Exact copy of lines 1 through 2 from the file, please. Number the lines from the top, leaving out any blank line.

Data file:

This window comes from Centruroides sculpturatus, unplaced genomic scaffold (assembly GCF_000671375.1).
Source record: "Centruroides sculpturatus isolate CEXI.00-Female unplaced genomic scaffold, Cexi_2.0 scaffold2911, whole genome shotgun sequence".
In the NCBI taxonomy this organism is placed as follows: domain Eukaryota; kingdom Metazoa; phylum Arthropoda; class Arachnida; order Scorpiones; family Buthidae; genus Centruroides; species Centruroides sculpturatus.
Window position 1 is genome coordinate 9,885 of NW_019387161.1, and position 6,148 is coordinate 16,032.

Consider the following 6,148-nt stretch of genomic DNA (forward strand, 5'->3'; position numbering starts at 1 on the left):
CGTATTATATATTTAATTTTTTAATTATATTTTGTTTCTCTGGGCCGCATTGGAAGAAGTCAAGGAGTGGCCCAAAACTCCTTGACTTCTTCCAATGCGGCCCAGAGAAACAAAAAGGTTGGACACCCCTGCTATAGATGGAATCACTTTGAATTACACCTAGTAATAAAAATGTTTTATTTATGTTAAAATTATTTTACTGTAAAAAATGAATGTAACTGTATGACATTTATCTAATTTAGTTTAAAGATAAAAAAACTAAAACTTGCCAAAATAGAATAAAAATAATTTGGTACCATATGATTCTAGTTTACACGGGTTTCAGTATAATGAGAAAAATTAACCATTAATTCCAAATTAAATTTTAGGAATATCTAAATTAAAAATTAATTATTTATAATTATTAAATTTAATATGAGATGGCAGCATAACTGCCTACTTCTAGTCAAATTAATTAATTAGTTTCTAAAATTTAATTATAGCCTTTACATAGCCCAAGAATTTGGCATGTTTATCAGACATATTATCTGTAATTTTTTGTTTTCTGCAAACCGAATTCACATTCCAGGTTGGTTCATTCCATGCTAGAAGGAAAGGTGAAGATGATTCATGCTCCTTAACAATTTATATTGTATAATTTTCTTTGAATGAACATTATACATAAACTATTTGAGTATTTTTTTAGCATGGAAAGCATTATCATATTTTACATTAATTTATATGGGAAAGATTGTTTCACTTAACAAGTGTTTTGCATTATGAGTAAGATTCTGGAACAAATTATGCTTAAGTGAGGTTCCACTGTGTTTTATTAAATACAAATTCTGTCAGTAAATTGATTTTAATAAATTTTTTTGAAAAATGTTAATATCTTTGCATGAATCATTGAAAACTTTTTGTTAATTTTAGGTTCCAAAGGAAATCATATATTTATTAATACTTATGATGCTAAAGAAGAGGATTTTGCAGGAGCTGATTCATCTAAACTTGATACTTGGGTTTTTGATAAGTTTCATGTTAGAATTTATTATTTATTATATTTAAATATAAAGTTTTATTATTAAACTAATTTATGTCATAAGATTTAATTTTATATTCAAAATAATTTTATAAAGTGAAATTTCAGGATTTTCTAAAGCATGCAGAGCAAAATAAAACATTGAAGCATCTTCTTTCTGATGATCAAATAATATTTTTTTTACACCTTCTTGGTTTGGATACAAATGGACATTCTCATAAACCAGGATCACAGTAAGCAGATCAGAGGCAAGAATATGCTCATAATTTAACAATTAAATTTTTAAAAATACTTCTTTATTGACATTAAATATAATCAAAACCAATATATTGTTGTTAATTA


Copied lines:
This window comes from Centruroides sculpturatus, unplaced genomic scaffold (assembly GCF_000671375.1).
Source record: "Centruroides sculpturatus isolate CEXI.00-Female unplaced genomic scaffold, Cexi_2.0 scaffold2911, whole genome shotgun sequence".